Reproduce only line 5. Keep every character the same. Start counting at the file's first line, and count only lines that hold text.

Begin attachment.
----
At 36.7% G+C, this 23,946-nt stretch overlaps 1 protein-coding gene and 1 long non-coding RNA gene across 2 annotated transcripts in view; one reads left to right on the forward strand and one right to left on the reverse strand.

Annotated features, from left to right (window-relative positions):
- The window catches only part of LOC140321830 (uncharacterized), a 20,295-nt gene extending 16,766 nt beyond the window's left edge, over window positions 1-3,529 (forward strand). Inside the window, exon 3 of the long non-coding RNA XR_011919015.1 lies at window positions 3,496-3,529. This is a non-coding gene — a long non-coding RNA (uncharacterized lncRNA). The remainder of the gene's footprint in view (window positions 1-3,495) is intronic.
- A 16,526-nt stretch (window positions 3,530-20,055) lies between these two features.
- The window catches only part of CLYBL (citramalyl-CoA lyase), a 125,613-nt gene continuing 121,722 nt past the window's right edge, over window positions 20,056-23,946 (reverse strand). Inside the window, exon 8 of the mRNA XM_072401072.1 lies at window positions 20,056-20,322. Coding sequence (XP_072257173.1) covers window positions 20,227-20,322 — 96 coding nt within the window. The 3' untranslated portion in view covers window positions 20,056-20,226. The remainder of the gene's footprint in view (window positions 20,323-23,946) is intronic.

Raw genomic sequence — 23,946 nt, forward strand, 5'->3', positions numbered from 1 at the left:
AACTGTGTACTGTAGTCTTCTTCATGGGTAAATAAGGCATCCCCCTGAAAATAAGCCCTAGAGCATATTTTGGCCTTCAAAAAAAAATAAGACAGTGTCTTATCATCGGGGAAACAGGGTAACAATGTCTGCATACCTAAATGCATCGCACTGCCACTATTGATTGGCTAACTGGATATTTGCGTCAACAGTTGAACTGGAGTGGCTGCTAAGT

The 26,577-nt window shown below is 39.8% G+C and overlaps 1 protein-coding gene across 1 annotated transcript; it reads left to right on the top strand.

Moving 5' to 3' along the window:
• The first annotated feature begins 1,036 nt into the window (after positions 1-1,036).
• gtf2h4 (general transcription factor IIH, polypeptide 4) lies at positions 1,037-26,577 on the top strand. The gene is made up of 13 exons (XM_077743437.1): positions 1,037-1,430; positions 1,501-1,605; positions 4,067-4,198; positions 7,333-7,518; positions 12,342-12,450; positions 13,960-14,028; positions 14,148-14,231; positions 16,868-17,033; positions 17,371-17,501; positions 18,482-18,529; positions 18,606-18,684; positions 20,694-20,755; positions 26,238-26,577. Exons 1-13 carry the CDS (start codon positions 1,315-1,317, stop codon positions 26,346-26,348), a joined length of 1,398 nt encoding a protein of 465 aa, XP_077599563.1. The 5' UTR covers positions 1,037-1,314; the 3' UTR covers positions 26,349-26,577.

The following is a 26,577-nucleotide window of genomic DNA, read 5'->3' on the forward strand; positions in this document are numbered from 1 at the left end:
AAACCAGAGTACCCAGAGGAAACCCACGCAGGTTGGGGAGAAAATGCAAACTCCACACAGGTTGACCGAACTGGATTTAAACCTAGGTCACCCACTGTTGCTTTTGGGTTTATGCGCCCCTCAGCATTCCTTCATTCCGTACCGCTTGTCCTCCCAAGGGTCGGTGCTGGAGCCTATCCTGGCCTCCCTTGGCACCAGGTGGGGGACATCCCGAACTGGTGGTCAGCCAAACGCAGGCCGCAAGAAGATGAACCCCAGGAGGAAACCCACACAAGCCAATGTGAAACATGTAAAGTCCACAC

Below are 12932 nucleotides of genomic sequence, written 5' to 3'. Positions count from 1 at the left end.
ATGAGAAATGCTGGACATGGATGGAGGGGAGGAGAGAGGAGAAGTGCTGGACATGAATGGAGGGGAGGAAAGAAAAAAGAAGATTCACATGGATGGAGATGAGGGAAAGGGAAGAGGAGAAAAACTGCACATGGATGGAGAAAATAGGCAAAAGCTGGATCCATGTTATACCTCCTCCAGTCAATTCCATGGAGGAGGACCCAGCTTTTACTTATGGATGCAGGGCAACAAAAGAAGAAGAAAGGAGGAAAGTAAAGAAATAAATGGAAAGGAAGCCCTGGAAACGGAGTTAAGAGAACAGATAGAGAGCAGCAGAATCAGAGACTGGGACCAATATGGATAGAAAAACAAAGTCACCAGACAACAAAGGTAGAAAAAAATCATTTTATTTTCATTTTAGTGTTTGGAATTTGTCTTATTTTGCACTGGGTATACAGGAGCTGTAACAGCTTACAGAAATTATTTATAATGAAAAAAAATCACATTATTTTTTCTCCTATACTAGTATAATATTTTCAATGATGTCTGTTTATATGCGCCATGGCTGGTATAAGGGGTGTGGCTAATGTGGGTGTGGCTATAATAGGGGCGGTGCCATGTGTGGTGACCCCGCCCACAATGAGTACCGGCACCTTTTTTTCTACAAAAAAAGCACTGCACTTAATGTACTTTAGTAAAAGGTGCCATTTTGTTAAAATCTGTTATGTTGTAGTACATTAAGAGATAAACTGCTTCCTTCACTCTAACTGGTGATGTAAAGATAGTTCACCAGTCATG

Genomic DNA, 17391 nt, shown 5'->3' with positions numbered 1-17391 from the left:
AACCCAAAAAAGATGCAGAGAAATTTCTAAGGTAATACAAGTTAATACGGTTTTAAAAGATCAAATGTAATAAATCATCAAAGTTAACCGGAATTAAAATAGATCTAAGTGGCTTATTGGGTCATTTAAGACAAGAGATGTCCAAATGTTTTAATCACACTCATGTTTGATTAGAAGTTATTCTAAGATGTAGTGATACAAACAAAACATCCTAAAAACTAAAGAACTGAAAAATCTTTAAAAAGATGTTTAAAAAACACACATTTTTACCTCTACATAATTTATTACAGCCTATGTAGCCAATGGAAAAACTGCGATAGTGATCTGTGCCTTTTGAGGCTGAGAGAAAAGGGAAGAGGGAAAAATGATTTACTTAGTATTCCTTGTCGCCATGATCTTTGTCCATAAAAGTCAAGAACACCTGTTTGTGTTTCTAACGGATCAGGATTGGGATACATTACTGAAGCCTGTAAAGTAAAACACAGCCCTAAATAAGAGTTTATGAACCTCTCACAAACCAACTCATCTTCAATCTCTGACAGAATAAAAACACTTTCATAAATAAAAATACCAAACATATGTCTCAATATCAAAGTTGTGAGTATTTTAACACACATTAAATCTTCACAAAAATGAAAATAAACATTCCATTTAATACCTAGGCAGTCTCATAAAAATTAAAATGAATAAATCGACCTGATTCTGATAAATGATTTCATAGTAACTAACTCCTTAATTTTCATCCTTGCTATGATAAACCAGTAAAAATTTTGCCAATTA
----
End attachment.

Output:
- The window catches only part of CLYBL (citramalyl-CoA lyase), a 125,613-nt gene continuing 121,722 nt past the window's right edge, over window positions 20,056-23,946 (reverse strand). Inside the window, exon 8 of the mRNA XM_072401072.1 lies at window positions 20,056-20,322. Coding sequence (XP_072257173.1) covers window positions 20,227-20,322 — 96 coding nt within the window. The 3' untranslated portion in view covers window positions 20,056-20,226. The remainder of the gene's footprint in view (window positions 20,323-23,946) is intronic.